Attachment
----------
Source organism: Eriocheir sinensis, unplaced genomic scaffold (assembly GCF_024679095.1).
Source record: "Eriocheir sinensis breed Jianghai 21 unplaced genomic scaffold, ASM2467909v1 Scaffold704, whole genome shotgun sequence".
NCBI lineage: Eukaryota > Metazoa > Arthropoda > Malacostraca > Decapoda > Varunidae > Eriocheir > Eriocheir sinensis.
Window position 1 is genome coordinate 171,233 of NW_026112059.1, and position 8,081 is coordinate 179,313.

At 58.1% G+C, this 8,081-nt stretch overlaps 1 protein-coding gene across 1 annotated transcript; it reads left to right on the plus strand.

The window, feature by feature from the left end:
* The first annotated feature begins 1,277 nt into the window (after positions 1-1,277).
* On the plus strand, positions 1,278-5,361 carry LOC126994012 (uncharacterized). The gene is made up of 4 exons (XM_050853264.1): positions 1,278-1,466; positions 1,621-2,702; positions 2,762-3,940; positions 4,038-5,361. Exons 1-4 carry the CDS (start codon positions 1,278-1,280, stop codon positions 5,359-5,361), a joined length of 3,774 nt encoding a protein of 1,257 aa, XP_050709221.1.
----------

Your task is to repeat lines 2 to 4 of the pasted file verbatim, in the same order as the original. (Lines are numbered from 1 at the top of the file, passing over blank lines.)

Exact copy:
Source record: "Eriocheir sinensis breed Jianghai 21 unplaced genomic scaffold, ASM2467909v1 Scaffold704, whole genome shotgun sequence".
NCBI lineage: Eukaryota > Metazoa > Arthropoda > Malacostraca > Decapoda > Varunidae > Eriocheir > Eriocheir sinensis.
Window position 1 is genome coordinate 171,233 of NW_026112059.1, and position 8,081 is coordinate 179,313.